Goshka Macuga

  • She works with archival materials she finds in libraries and museums. Her work often begins with the history of the sites in which she is working, researching the collections of the institutions she works with, the work of artists she is interested in. Sometimes she recreates works by other artists, blurring the boundaries between artist and curator. For example at the Kunsthalle Basel, she recreated a 1971 exhibition of sculptures by Robert Morris that took place at the Tate Gallery in London which was closed by Tate authorities after 4 days as a result of safety scares. Macuga’s recreation allowed the public to experience the danger as well as the avant-garde nature of that exhibition. Her Basel show also engaged with issues relating to Neocolonialism, the arms race and US militancy, bringing together photographs taken by Aby Warburg during his exploration of the Hopi tribe in Arizona in the mid 19th century, a video of her own journey on the footsteps of Warburg and snapshots taken by a Vietnam war veteran that Makuga acquired on the Internet. She juxtaposed these with images of contemporary events relating to Afghanistan and Iraq and the economic crisis. More recently she brought a tapestry of Guernica that normally hangs at the United Nations in New York, to the Whitechapel Gallery in London and used it as a backdrop for public meetings. At documenta in Kassel, she exhibited a tapestry that brought together photographic images of the artists in documenta and a view of people in Kabul. Macuga’s work is engaged with political issues of her times.   Goshka Macuga was born in 1967 in Warsaw (Poland). She lives and works in London (UK).

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Goshka Macuga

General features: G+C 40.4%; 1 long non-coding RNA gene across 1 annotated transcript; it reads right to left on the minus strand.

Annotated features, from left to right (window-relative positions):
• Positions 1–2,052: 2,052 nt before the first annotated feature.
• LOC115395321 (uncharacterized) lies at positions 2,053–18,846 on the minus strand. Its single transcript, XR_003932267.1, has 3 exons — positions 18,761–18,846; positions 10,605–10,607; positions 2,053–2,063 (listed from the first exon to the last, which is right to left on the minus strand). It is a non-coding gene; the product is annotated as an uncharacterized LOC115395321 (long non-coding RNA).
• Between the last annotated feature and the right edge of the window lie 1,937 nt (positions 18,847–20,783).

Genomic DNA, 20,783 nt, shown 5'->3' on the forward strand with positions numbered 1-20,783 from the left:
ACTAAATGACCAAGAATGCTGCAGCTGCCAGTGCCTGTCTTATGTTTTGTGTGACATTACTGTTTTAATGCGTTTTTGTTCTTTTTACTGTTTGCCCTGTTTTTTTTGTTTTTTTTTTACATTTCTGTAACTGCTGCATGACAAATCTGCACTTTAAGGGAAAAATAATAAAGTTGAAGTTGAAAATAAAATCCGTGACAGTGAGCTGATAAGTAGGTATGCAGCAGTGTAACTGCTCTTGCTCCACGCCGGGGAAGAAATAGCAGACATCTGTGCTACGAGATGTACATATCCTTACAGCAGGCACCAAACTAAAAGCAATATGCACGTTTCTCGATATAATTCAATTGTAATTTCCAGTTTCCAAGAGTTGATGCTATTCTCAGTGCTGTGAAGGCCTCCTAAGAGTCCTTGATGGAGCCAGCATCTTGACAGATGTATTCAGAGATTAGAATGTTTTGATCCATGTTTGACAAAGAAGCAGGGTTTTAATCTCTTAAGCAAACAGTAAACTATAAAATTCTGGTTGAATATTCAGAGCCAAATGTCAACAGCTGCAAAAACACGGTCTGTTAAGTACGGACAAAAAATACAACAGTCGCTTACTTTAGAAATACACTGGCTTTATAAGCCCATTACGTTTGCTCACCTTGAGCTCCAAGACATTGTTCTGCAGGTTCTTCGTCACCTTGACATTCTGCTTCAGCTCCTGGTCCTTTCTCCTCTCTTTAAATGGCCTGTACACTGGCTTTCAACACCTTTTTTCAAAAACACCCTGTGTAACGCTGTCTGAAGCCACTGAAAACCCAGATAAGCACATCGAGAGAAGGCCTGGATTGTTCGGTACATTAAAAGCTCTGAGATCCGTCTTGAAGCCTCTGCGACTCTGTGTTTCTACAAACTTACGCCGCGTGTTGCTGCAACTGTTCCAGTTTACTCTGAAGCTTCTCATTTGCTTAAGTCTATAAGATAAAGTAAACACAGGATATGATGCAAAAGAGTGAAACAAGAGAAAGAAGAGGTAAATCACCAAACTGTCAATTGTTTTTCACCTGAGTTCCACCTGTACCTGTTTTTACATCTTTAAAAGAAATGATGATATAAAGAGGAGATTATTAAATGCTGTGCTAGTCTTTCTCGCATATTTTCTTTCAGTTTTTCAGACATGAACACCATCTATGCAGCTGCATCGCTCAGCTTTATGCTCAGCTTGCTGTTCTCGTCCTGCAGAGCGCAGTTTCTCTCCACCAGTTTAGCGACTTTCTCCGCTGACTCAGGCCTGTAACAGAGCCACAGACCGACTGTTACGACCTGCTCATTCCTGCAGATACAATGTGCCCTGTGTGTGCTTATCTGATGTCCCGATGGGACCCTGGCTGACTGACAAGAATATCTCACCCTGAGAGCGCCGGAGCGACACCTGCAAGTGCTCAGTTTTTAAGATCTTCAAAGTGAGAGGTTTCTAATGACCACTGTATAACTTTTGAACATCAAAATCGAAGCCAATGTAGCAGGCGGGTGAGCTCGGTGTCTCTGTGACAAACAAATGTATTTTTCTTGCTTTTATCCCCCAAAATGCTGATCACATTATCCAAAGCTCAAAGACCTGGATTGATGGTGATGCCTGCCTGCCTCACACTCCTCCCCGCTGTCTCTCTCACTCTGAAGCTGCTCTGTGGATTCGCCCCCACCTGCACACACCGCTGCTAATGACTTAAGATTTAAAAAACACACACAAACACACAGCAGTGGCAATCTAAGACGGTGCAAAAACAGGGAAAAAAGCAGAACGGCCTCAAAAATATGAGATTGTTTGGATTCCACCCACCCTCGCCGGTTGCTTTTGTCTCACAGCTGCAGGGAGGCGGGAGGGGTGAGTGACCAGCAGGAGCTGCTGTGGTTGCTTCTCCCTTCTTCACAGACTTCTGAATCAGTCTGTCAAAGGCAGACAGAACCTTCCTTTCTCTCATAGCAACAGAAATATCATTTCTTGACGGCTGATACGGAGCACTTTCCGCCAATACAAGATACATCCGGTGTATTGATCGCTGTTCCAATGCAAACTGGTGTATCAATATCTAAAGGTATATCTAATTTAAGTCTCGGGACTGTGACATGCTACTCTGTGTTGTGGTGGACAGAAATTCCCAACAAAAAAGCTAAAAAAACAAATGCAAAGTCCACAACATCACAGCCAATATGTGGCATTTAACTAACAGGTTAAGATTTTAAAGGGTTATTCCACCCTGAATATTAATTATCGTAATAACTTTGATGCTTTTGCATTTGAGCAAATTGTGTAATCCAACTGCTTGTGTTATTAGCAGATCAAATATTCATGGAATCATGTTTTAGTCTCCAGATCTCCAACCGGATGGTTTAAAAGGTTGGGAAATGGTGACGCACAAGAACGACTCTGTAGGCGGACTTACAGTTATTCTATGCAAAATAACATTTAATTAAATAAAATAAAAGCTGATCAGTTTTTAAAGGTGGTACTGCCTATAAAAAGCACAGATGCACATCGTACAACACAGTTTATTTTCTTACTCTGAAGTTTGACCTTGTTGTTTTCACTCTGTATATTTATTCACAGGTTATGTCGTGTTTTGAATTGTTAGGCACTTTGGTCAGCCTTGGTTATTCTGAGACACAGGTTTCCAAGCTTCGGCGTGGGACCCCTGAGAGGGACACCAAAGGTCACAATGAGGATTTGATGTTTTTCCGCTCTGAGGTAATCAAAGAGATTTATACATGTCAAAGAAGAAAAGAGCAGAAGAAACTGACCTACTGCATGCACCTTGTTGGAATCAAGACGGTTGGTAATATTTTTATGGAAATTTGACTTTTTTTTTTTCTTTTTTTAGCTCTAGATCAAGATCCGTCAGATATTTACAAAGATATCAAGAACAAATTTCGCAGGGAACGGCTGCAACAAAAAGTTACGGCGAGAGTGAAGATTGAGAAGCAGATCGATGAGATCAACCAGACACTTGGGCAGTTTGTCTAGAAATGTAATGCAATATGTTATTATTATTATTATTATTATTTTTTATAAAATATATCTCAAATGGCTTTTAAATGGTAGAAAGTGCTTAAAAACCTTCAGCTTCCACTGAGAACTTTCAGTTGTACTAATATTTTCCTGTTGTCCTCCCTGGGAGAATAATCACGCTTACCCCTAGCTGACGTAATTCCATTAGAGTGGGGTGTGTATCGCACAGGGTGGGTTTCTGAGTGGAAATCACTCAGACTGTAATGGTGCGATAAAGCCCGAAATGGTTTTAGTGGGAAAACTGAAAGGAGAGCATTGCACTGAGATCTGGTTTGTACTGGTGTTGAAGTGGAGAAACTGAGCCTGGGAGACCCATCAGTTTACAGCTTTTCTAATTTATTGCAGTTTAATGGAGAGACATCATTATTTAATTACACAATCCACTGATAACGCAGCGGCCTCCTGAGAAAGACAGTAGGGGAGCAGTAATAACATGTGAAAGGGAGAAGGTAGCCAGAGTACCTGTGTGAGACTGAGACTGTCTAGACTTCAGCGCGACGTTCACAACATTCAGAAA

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She works with archival materials she finds in libraries and museums. Her work often begins with the history of the sites in which she is working, researching the collections of the institutions she works with, the work of artists she is interested in. Sometimes she recreates works by other artists, blurring the boundaries between artist and curator. For example at the Kunsthalle Basel, she recreated a 1971 exhibition of sculptures by Robert Morris that took place at the Tate Gallery in London which was closed by Tate authorities after 4 days as a result of safety scares. Macuga’s recreation allowed the public to experience the danger as well as the avant-garde nature of that exhibition. Her Basel show also engaged with issues relating to Neocolonialism, the arms race and US militancy, bringing together photographs taken by Aby Warburg during his exploration of the Hopi tribe in Arizona in the mid 19th century, a video of her own journey on the footsteps of Warburg and snapshots taken by a Vietnam war veteran that Makuga acquired on the Internet. She juxtaposed these with images of contemporary events relating to Afghanistan and Iraq and the economic crisis. More recently she brought a tapestry of Guernica that normally hangs at the United Nations in New York, to the Whitechapel Gallery in London and used it as a backdrop for public meetings. At documenta in Kassel, she exhibited a tapestry that brought together photographic images of the artists in documenta and a view of people in Kabul. Macuga’s work is engaged with political issues of her times.

 

Goshka Macuga was born in 1967 in Warsaw (Poland). She lives and works in London (UK).